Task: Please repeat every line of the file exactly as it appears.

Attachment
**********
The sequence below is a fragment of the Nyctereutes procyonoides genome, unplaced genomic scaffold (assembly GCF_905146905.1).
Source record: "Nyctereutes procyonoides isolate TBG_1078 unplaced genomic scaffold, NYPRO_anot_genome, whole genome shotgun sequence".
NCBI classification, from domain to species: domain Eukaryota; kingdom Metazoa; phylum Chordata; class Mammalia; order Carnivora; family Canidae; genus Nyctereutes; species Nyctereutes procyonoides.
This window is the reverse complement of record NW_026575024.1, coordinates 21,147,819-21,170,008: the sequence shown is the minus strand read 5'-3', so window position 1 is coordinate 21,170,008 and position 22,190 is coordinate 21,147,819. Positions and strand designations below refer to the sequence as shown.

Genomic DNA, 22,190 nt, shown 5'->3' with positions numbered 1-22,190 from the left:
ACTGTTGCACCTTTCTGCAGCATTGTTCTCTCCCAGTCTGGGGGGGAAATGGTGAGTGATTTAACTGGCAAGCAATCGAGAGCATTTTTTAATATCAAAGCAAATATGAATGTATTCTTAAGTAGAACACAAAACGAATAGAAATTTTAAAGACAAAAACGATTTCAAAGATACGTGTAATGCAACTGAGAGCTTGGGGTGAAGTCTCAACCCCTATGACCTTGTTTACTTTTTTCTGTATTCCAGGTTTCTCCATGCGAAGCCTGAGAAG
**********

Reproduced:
The sequence below is a fragment of the Nyctereutes procyonoides genome, unplaced genomic scaffold (assembly GCF_905146905.1).
Source record: "Nyctereutes procyonoides isolate TBG_1078 unplaced genomic scaffold, NYPRO_anot_genome, whole genome shotgun sequence".
NCBI classification, from domain to species: domain Eukaryota; kingdom Metazoa; phylum Chordata; class Mammalia; order Carnivora; family Canidae; genus Nyctereutes; species Nyctereutes procyonoides.
This window is the reverse complement of record NW_026575024.1, coordinates 21,147,819-21,170,008: the sequence shown is the minus strand read 5'-3', so window position 1 is coordinate 21,170,008 and position 22,190 is coordinate 21,147,819. Positions and strand designations below refer to the sequence as shown.

Genomic DNA, 22,190 nt, shown 5'->3' with positions numbered 1-22,190 from the left:
ACTGTTGCACCTTTCTGCAGCATTGTTCTCTCCCAGTCTGGGGGGGAAATGGTGAGTGATTTAACTGGCAAGCAATCGAGAGCATTTTTTAATATCAAAGCAAATATGAATGTATTCTTAAGTAGAACACAAAACGAATAGAAATTTTAAAGACAAAAACGATTTCAAAGATACGTGTAATGCAACTGAGAGCTTGGGGTGAAGTCTCAACCCCTATGACCTTGTTTACTTTTTTCTGTATTCCAGGTTTCTCCATGCGAAGCCTGAGAAG